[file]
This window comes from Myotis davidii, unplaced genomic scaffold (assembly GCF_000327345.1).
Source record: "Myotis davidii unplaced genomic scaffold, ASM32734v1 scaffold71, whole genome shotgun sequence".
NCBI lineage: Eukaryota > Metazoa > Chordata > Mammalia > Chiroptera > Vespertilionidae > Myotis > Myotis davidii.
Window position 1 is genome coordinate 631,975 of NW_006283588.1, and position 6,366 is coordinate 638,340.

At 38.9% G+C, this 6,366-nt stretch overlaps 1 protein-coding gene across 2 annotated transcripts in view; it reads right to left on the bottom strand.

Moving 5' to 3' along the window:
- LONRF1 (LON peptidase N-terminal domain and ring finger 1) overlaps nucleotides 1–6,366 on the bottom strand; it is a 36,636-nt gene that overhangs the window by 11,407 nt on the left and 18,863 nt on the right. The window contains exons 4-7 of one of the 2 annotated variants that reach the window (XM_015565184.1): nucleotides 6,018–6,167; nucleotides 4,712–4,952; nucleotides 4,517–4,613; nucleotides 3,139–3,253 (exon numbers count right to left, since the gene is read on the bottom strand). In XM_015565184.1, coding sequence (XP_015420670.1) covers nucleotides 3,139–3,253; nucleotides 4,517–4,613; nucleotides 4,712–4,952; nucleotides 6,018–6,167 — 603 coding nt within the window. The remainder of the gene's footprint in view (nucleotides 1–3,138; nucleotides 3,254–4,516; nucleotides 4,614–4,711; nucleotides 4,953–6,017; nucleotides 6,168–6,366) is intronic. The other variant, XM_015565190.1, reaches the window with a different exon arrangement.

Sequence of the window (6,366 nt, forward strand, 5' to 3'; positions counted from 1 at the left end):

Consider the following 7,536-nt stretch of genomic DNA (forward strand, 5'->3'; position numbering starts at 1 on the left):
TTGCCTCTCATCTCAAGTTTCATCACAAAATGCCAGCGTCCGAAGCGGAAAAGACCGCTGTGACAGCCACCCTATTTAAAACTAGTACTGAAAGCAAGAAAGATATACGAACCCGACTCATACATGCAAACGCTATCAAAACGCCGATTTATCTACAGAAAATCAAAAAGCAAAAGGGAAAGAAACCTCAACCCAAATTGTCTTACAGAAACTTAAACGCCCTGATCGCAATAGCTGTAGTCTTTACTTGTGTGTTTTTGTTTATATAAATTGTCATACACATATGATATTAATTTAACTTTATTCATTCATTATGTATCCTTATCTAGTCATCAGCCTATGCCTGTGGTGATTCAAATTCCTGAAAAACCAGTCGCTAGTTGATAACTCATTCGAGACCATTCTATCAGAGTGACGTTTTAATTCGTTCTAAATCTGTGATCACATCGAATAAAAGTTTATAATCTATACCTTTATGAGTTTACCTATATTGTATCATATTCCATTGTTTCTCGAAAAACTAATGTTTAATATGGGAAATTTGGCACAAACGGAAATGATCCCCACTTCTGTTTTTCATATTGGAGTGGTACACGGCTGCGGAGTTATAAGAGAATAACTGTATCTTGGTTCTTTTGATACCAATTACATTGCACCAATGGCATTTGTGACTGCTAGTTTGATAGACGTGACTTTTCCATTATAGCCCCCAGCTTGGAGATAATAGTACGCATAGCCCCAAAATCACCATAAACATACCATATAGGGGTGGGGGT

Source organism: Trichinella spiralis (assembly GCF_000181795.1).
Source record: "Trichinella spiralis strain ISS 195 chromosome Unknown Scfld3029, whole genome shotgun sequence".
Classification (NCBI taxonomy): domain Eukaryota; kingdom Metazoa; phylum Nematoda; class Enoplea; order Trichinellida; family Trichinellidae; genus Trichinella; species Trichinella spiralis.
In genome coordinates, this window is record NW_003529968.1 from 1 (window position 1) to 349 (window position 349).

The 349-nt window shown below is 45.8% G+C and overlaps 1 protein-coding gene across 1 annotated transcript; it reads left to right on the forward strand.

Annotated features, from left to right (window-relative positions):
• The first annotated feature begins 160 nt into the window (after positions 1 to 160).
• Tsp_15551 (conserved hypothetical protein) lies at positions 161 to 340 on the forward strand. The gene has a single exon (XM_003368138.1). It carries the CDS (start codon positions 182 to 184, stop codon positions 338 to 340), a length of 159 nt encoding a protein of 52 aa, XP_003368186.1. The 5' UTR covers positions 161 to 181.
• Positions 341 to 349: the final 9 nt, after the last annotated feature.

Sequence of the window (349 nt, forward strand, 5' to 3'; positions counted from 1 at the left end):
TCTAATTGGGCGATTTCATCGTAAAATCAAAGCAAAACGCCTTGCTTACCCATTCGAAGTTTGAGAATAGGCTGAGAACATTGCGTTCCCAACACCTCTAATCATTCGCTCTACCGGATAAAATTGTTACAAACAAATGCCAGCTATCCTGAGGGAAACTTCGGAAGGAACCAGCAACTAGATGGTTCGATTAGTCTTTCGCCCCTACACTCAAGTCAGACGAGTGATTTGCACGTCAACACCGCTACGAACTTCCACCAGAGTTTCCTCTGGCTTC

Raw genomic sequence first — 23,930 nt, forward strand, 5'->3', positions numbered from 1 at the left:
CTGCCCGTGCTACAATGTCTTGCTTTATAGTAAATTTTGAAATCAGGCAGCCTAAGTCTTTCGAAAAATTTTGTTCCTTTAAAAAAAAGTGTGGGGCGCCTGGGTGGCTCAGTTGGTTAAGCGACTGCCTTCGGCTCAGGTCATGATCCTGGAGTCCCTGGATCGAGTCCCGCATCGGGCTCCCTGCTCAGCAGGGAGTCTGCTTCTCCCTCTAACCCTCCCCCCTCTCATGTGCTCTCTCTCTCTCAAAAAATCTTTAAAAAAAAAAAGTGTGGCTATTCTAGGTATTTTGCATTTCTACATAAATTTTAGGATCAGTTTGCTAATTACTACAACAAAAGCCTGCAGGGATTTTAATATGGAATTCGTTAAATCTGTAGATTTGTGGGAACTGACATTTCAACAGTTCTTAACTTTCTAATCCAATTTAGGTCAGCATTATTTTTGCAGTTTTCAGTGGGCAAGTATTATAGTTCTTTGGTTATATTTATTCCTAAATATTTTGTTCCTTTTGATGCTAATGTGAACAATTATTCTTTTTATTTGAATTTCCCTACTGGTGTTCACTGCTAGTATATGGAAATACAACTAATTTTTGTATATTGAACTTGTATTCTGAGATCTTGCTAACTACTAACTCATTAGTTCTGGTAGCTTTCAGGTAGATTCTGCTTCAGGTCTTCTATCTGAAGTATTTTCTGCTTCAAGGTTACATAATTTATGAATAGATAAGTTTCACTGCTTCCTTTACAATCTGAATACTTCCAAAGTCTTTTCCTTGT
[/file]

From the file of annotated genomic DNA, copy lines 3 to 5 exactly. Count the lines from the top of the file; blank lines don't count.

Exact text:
NCBI lineage: Eukaryota > Metazoa > Chordata > Mammalia > Chiroptera > Vespertilionidae > Myotis > Myotis davidii.
Window position 1 is genome coordinate 631,975 of NW_006283588.1, and position 6,366 is coordinate 638,340.

At 38.9% G+C, this 6,366-nt stretch overlaps 1 protein-coding gene across 2 annotated transcripts in view; it reads right to left on the bottom strand.